Polk County

2016 New Wales Water Loss Incident

New Wales Water Loss Incident

In 2016, a sinkhole formed beneath a cell of the active phosphogypsum stack at Mosaic’s New Wales facility. Understandably, that incident caused significant community concern. Mosaic subsequently committed to heightened transparency for notable events having the potential to affect the community and that commitment remains today.    

Interest in the Water Loss Incident has resurfaced during the permitting process to extend the New Wales gypstack south in a new area to accommodate continued phosphate production at the facility. Specifics on the permit and extension are available here.  

Below is an overview of the event, along with highlights of changes implemented and the ongoing monitoring and maintenance we conduct on the gypstack system at New Wales. 

Initial Activities 

In August 2016, monitoring showed a decline in process water stored atop the west cell of the New Wales south gypstack. After validating that information, the decline was reported to the Florida Department of Environmental Protection (FDEP) and U.S. Environmental Protection Agency (EPA), as well as Polk County. The water loss resulted from a sinkhole that formed beneath the gypstacks, which damaged the stack’s base liner.  

In response, Mosaic transferred water from the affected area to other storage areas and began operating or upgraded the recovery well system to recover the process water for management. Mosaic offered free, third-party testing of neighbor drinking water wells upon request and provided bottled water until results were confirmed. We provided daily updates on those results and the incident on our website. 

Extensive monitoring confirmed the effectiveness of the recovery effort; there were no offsite impacts from the incident. In October 2016, we signed a consent order with the Florida Department of Environmental Protection (FDEP) relating to repairing the sink hole.  

LiDAR is a remote sensing technology (shown here) that uses light in the form of a pulsed laser to provide three-dimensional mapping.


Using LiDAR (Light Detection and Ranging) technology and other assessment tools, the sinkhole was evaluated, and a remedial plan was developed, which called for stabilizing and then filling the sinkhole with grout, essentially sealing the cavity.  Instrumentation like piezometers, helped measure water levels and directed the grouting work. By May 2018, the repairs were substantially completed recognizing that maintenance of those repairs likely would be required in the future.   

April 2017 aerial view of repair work on top of the gypstack.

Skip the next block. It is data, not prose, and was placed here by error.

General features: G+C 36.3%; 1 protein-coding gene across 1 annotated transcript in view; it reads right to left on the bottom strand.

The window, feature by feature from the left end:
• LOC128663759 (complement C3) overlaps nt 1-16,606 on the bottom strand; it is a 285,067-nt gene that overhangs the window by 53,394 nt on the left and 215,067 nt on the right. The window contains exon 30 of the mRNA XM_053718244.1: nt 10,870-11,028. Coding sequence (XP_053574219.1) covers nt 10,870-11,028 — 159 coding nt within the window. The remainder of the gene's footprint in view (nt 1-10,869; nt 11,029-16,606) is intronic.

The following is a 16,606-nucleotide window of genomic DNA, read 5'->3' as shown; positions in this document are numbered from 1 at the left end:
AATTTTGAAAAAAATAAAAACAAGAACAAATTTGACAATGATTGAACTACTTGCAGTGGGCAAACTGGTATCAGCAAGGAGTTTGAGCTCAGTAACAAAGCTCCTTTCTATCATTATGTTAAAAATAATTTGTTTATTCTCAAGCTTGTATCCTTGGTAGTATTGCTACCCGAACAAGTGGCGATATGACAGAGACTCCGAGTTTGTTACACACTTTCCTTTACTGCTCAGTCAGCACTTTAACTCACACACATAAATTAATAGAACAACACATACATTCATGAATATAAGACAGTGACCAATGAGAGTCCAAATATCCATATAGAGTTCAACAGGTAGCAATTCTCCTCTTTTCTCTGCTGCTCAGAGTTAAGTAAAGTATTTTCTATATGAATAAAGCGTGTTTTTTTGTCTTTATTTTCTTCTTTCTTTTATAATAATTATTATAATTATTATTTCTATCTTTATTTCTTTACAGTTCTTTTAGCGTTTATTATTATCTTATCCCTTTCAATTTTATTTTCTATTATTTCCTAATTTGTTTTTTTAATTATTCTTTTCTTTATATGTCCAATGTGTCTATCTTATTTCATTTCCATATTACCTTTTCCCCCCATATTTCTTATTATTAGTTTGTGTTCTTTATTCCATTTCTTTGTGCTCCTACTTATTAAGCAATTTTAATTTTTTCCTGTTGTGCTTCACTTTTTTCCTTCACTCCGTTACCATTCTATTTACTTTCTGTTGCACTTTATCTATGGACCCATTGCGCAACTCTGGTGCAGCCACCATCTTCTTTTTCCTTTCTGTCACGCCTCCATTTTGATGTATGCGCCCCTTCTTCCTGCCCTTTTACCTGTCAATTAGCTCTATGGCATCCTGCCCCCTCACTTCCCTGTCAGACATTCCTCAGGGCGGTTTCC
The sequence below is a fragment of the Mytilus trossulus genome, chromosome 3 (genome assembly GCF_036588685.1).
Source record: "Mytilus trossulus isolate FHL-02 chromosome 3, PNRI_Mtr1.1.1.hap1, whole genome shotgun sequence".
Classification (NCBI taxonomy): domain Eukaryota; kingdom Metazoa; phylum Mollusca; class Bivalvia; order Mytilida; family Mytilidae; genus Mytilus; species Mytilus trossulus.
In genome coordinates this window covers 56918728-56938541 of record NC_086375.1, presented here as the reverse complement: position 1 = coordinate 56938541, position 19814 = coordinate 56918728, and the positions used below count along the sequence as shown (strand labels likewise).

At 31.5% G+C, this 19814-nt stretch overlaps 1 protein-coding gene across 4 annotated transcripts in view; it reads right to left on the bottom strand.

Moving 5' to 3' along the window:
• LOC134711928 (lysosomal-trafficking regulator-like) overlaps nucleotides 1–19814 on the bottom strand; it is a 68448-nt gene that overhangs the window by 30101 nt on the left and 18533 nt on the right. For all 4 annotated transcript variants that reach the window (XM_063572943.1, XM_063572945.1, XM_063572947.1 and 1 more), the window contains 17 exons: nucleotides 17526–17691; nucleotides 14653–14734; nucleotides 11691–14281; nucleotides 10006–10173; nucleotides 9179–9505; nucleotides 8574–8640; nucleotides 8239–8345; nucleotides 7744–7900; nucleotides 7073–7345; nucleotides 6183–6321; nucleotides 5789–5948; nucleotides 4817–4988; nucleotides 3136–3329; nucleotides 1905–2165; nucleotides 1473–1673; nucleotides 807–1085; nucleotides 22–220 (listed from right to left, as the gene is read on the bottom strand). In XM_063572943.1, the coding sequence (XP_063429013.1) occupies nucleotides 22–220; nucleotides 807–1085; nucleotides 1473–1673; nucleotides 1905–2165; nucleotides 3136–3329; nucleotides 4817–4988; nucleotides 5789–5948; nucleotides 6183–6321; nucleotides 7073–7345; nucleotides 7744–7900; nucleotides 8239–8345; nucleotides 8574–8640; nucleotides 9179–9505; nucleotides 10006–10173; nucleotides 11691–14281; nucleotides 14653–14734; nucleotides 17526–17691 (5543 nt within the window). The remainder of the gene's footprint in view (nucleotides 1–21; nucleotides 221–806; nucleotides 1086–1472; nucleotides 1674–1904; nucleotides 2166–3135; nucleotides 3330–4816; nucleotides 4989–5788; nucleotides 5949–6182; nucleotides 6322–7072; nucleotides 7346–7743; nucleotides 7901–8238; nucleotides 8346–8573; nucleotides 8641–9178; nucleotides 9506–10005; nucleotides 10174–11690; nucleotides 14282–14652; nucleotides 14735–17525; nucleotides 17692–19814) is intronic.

Continuing Maintenance  

Over time, any gypstack will experience some settling and consolidation, which will require periodic maintenance. As this occurs at New Wales, the Mosaic team, paired with third-party experts, continue to monitor the gypstack, groundwater and the repaired area, and submit updates to the FDEP and Polk County.  

Some examples of such maintenance include: 

  • Regrading stack features, including the crown on top of the former sinkhole; 
  • Replacing and upgrading instrumentation, including geophones, piezometers and collapse monitors; and 
  • Recovery well pump replacements and repairs.
May 2021 image of the New Wales gypstack, including the remediated area in the center.

Monitoring Systems 

Since 2016, Mosaic made significant additional investments in our gypstack management and monitoring at New Wales, including adding a network of state-of-the-art geophones installed around the perimeter of the stack, which monitor micro-seismic energy that can alert us to potential changes under a gypstack.  

Pictured: Geophones being installed at the New Wales gypstack  

The multi-faceted monitoring systems we have in, below and around the gypstack are working as intended. They provide real-time information to guide our efforts. We evaluate this data against modelling baselines to identify potential issues.    

For example, we recently observed slight increases in water quality data at the recovery well, prompting us to evaluate the cause of the increased sodium and sulfate constituents. As part of that evaluation, we are conducting more frequent monitoring and enhanced geotechnical and geophysical studies. While those efforts continue, we may supplement the grout already in place with some additional binder.   

It is common for remediated areas to require additional maintenance. In 1994, Mosaic legacy company, IMC-Agrico repaired an erosion sinkhole using a similar grout plug method. In 2015, grout reinforcement was added as part of its long-term management.  

The additional testing confirms that there continues to be no offsite impacts to groundwater and the monitoring systems we have in place to alert us to any changes in the stack, are doing what they should.  

More South Stack Activities  

Phase III New Wales Gypstack Extension Preparation 

Today, there is an enhanced presence at the New Wales gypstack as pre-activities get underway in preparation for the proposed extension area. Once the permit is approved, we will ready the Phase III extension area by fortifying the foundation using drilling rigs to grout the area.  

Continued Updates 

Moving forward, we will provide updates on our website to describe our ongoing stack maintenance and extension activities to give our stakeholders a better understanding of the nature of our care efforts and due diligence— demonstrating that the promise we made five years ago to act responsibly remains.